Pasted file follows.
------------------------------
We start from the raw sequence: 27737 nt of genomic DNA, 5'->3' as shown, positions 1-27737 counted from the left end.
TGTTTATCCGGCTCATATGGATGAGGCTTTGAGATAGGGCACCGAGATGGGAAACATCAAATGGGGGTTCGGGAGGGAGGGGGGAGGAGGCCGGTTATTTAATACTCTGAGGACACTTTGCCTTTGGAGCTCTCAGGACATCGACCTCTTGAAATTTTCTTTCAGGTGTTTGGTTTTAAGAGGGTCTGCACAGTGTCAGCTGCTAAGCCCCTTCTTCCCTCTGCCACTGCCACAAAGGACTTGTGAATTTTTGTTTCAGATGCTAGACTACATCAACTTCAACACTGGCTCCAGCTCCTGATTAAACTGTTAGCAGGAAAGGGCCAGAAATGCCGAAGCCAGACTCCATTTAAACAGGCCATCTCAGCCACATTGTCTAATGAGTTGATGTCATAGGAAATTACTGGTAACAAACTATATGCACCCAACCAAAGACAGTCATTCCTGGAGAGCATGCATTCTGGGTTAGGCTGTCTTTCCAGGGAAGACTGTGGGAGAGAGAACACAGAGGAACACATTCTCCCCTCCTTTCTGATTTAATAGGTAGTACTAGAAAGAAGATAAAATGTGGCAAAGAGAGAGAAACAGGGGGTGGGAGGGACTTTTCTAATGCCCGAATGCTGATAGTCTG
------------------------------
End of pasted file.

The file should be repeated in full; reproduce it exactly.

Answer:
We start from the raw sequence: 27737 nt of genomic DNA, 5'->3' as shown, positions 1-27737 counted from the left end.
TGTTTATCCGGCTCATATGGATGAGGCTTTGAGATAGGGCACCGAGATGGGAAACATCAAATGGGGGTTCGGGAGGGAGGGGGGAGGAGGCCGGTTATTTAATACTCTGAGGACACTTTGCCTTTGGAGCTCTCAGGACATCGACCTCTTGAAATTTTCTTTCAGGTGTTTGGTTTTAAGAGGGTCTGCACAGTGTCAGCTGCTAAGCCCCTTCTTCCCTCTGCCACTGCCACAAAGGACTTGTGAATTTTTGTTTCAGATGCTAGACTACATCAACTTCAACACTGGCTCCAGCTCCTGATTAAACTGTTAGCAGGAAAGGGCCAGAAATGCCGAAGCCAGACTCCATTTAAACAGGCCATCTCAGCCACATTGTCTAATGAGTTGATGTCATAGGAAATTACTGGTAACAAACTATATGCACCCAACCAAAGACAGTCATTCCTGGAGAGCATGCATTCTGGGTTAGGCTGTCTTTCCAGGGAAGACTGTGGGAGAGAGAACACAGAGGAACACATTCTCCCCTCCTTTCTGATTTAATAGGTAGTACTAGAAAGAAGATAAAATGTGGCAAAGAGAGAGAAACAGGGGGTGGGAGGGACTTTTCTAATGCCCGAATGCTGATAGTCTG